Endorsement: Hubbard and Murray for Greenport Village Board

Last Thursday night’s Greenport candidates’ forum sponsored by The Suffolk Times revealed why villagers would be well served by choosing George Hubbard Jr. and David Murray as trustees when they go to the polls next Tuesday, March 15.

Mr. Hubbard has emerged as a thoughtful voice on the Village Board, demonstrating that he does his homework and puts in the necessary long hours not only to bring ideas to the table, but to shepherd them through to completion.

David Murray took the reins of the Historic Preservation Commission two years ago when very capable veterans were dropped because they lacked village residency. In his hands, the commission has continued to be a vital force in protecting the historic nature of Greenport. Mr. Murray understands how to achieve balance between the concerns of those who fear that expanding the historic district to the entire village could be costly for residents who want to make changes to their property and the interests of maintaining architectural integrity.

Our concern with former trustee Bill Swiskey comes down to temperament. He clearly cares passionately about the village in which he has lived most of his life. But he also demonstrates what has become obvious in recent years: He’d rather fight than legislate.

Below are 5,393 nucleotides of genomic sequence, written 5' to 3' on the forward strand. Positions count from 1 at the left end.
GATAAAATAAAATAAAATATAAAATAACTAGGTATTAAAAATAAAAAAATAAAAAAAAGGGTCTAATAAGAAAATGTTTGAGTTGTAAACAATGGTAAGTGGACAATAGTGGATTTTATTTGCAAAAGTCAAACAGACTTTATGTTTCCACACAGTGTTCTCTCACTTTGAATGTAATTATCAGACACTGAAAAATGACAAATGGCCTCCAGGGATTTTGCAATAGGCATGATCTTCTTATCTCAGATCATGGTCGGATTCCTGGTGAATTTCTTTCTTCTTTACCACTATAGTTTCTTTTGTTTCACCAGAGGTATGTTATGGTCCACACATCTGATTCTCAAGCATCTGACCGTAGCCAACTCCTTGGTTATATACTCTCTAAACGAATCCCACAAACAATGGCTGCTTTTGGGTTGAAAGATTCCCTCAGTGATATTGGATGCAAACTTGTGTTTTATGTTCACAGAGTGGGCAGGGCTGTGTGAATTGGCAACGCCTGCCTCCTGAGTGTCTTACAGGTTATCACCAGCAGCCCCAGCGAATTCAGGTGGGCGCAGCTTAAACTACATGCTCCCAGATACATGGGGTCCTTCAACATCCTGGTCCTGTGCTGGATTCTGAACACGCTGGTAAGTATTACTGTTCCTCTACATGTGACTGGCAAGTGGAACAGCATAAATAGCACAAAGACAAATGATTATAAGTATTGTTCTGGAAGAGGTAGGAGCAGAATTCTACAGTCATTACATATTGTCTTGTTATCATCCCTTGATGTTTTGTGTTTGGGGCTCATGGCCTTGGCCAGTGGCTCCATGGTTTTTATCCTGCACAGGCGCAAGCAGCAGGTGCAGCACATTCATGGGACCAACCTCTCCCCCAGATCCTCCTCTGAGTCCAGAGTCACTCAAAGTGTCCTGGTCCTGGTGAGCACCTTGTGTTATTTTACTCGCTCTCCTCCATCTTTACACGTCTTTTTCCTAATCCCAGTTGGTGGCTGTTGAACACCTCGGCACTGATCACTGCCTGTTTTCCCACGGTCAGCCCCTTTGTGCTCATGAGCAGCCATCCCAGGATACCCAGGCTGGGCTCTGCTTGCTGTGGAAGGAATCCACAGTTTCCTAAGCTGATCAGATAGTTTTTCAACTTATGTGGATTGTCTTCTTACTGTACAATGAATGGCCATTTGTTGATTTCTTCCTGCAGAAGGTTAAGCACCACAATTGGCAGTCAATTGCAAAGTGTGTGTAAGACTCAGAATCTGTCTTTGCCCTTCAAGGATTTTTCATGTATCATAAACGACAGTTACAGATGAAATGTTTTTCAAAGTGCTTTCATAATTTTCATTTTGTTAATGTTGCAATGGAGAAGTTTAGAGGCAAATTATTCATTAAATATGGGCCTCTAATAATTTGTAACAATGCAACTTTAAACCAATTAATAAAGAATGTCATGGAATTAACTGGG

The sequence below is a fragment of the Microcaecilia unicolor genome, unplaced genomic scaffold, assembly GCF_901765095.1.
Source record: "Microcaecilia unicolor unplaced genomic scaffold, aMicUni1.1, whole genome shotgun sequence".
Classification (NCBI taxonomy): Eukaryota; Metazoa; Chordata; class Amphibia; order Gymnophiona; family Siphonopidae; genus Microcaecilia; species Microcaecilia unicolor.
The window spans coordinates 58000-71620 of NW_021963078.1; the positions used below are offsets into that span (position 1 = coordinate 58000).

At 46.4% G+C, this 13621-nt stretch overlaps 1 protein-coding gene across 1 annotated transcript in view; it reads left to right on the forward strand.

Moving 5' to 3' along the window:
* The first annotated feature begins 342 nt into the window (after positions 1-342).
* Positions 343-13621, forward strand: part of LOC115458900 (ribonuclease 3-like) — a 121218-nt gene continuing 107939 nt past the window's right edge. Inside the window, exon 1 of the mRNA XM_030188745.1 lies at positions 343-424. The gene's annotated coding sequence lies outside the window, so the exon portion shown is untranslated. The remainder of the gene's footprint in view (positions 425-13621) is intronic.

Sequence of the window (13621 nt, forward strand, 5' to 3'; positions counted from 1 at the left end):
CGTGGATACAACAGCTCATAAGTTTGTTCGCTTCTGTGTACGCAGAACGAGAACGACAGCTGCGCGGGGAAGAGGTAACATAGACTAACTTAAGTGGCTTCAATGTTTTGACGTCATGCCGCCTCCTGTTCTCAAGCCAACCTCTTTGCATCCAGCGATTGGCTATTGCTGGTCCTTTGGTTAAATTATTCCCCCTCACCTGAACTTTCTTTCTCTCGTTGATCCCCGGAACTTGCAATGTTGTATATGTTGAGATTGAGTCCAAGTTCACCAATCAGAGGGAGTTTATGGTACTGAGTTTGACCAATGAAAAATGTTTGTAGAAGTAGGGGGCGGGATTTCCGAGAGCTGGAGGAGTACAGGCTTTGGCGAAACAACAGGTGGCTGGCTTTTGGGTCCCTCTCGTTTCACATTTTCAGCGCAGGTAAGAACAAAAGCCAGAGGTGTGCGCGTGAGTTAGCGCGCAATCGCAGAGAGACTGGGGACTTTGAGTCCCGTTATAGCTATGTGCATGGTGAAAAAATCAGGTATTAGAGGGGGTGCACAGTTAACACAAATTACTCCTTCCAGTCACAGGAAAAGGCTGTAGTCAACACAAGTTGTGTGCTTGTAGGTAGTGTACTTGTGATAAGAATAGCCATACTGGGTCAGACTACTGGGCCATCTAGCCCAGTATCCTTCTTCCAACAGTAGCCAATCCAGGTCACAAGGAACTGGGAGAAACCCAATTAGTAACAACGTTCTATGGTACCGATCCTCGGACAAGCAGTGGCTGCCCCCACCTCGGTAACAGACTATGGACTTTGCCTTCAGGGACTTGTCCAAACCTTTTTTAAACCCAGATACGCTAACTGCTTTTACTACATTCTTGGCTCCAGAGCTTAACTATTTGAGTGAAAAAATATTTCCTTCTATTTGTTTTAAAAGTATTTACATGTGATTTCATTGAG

Sometimes putting a proverbial fox in the henhouse can help keep everyone on their toes. But during the year Mr. Swiskey served on the Village Board, he was more disruptive than constructive. He’s quick to quote figures, but they’re often out of context, and even when presented with information disputing his claims, he holds firm to his original opinions.

Mayor David Nyce has no opposition and, short of an unexpected write-in vote, will continue at Village Hall for another four years. He demonstrated last week that he, too, has grown in the job, is fully aware of the many challenges the village faces and has the will and energy to address them.

Running a small government isn’t easy under the best conditions. And in tough times, especially, the community needs a Village Board working under the understanding that the common welfare must outweigh and overshadow personal differences and disputes. We’re not suggesting that every meeting must be filled with sweetness and light. Board members will debate, argue and sometimes fight, but all that energy needs to be focused on goals. That’s making a great village even better.